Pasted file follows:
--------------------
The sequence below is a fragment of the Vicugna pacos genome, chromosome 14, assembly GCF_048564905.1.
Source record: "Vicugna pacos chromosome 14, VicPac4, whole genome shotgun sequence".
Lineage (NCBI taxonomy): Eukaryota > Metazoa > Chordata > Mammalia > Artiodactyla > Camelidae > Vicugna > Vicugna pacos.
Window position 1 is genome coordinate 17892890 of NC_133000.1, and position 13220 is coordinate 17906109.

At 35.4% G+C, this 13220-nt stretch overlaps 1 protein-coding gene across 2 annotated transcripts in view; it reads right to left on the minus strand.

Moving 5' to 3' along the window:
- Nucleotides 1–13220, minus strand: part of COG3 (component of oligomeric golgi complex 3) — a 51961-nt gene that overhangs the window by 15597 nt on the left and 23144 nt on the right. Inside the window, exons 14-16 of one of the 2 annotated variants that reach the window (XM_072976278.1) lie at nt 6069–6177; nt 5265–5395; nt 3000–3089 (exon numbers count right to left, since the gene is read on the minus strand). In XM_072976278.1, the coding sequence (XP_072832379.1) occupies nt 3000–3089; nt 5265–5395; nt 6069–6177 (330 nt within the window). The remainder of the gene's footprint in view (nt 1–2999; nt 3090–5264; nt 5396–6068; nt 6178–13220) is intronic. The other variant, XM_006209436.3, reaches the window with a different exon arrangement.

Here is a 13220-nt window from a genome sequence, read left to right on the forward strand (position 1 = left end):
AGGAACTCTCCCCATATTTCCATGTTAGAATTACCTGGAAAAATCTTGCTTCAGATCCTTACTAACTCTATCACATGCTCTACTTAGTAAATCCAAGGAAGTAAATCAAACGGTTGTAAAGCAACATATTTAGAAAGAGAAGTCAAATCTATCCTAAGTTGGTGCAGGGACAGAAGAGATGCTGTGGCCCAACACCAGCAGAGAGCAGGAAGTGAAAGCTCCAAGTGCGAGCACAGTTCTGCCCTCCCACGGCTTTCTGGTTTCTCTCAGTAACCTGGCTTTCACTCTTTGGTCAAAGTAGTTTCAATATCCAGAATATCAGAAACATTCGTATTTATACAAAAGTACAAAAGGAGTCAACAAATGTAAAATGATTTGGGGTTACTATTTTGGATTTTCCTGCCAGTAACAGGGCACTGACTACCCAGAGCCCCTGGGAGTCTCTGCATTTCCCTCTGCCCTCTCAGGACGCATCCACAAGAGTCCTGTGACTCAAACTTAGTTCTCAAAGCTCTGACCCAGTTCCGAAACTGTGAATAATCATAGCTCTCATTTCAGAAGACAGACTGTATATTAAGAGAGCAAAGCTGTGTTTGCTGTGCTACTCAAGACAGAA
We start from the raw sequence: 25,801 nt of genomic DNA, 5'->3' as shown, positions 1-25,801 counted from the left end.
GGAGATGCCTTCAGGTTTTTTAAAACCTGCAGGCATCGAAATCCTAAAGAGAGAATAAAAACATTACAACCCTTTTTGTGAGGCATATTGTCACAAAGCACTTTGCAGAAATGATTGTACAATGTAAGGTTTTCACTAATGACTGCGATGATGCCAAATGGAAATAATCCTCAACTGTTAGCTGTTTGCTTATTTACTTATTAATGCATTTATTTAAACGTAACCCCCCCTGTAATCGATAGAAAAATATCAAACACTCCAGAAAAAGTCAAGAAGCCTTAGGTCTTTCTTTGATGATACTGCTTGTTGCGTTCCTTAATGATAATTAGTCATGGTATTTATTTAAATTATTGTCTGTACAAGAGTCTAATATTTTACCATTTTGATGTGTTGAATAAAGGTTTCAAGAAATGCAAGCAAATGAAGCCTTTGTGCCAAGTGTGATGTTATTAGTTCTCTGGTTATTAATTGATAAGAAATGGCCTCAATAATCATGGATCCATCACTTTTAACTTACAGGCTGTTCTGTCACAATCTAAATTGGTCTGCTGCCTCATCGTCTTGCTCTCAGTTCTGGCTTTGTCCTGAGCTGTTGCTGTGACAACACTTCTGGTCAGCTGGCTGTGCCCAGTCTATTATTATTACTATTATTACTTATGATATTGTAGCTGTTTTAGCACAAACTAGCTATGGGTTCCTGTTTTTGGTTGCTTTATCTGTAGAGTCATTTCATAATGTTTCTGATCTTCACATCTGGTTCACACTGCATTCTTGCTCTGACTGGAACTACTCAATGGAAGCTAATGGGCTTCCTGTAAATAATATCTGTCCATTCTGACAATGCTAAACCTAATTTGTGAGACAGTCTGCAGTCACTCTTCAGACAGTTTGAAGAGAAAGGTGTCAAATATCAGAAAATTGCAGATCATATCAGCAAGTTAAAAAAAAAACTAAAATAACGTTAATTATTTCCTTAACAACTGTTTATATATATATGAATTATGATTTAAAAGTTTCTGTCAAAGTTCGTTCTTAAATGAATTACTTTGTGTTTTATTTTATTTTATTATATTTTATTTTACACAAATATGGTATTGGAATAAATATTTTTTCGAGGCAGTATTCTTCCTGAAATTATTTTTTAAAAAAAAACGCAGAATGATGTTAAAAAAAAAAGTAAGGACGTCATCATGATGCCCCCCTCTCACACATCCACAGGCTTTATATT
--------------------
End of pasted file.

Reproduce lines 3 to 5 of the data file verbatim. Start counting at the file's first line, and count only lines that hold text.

Lineage (NCBI taxonomy): Eukaryota > Metazoa > Chordata > Mammalia > Artiodactyla > Camelidae > Vicugna > Vicugna pacos.
Window position 1 is genome coordinate 17892890 of NC_133000.1, and position 13220 is coordinate 17906109.

At 35.4% G+C, this 13220-nt stretch overlaps 1 protein-coding gene across 2 annotated transcripts in view; it reads right to left on the minus strand.